The gasoline canopy: For most of its existence, it has been a function-first structure, there to provide shelter from the weather and lend light at night.
And in the 50 years since states began legalizing self-serve gas pumps, the canopy has largely retained the shape that reflects this practical purpose: the rectangle. Pure economics has bested creativity, keeping this architectural element frozen in time.
“In the United States, you have so many legacy sites that have been around for so long that to tear [the canopy] down … it’s easier to repaint, restripe and reclad what already exists,” says Joe Bona, founding partner and president of retail design firm MoseleyBona Retail, Franklin, Mass.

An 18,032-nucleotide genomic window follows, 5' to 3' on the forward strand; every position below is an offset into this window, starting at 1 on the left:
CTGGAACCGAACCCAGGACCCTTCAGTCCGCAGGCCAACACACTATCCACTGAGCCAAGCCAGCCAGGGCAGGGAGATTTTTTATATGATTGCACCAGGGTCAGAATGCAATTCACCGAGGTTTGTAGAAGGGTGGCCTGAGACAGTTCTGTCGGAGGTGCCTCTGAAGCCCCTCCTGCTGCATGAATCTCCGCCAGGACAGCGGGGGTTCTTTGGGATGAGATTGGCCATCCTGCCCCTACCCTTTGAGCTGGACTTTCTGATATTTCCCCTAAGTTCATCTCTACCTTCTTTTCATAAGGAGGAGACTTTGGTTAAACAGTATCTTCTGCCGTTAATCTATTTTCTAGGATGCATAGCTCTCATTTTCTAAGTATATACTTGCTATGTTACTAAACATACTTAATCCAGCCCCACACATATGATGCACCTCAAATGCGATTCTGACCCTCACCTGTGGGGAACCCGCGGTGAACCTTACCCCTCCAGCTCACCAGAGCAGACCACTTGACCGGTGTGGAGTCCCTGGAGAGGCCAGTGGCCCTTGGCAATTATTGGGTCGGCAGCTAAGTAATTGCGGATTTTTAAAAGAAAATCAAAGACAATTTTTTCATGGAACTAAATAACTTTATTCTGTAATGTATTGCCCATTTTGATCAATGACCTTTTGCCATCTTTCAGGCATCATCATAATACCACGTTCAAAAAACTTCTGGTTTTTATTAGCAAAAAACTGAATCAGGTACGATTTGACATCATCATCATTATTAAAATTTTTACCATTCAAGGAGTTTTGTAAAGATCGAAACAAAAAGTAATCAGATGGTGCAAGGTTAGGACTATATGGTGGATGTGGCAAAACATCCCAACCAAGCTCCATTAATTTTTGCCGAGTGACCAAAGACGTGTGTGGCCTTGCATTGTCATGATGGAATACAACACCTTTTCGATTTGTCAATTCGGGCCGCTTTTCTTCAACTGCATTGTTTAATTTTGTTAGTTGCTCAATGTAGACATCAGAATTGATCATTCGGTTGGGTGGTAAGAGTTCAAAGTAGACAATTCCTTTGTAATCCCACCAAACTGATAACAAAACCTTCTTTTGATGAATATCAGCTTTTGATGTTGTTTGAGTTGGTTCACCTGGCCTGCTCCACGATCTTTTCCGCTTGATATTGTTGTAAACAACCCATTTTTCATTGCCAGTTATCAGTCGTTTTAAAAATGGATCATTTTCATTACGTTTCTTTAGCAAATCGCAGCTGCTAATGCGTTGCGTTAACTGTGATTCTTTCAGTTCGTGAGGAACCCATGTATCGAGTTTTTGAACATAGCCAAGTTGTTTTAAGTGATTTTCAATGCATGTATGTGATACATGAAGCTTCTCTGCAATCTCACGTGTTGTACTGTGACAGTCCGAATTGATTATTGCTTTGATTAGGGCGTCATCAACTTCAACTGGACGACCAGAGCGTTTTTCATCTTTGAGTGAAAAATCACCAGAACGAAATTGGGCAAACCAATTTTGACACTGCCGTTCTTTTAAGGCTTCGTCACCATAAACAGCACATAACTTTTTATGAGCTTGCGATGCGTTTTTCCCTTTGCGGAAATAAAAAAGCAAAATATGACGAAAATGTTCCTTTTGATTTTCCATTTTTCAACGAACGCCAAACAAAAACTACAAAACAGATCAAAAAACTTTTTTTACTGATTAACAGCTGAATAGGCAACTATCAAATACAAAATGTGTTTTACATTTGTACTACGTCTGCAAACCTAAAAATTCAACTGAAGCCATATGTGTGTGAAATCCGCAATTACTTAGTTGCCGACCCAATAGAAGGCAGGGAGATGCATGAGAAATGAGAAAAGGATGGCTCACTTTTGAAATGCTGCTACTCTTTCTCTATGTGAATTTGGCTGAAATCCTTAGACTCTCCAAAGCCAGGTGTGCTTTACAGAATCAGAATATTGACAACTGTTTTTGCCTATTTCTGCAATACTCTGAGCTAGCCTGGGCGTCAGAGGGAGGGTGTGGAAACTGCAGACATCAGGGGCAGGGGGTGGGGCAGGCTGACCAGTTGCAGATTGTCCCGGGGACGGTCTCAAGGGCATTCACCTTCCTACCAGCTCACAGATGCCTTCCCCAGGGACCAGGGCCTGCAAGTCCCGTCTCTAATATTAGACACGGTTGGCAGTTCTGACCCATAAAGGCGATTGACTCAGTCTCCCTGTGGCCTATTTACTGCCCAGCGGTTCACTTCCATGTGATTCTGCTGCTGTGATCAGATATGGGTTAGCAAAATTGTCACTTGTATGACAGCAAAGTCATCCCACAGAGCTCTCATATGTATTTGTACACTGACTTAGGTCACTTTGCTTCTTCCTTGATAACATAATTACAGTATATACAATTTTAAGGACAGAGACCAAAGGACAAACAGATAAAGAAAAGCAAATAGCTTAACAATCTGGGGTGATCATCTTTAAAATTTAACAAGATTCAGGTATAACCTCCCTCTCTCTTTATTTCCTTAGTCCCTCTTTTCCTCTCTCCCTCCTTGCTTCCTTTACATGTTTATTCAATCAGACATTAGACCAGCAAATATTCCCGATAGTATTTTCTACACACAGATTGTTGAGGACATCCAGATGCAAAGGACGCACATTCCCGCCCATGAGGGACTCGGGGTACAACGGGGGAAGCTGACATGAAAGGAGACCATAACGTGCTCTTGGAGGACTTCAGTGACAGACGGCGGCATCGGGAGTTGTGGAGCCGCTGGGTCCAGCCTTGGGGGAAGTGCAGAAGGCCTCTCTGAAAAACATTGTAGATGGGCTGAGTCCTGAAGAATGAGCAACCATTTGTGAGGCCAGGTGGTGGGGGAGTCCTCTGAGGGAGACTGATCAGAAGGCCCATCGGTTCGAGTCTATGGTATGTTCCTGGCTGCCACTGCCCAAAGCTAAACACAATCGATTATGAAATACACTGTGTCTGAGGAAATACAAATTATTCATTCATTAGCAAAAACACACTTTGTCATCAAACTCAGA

But as fuel’s share of overall c-store profits continues to fall and in-store profitability rises, it’s time to redefine the canopy’s function and reconsider its investment potential. Yes, it still needs to protect customers from rain and sun. But the entire forecourt can do so much more.
“It’s one of first things you see, a piece of communication that really reaches out, grabs people’s attention and signals the business that you’re in,” says Bona, who has designed canopies for retailers such as Wawa in the United States, COPEC in Chile and Axion in Argentina. “From that standpoint, the canopy is a pretty important piece of communication.”
Fueling is an act of faith, Bona says. And through the forecourt, retailers must show that they sell quality fuel via visual, perceptive and experiential elements. A look at leading retailers and their signature canopies shows the potential when one breaks the rectangular mold.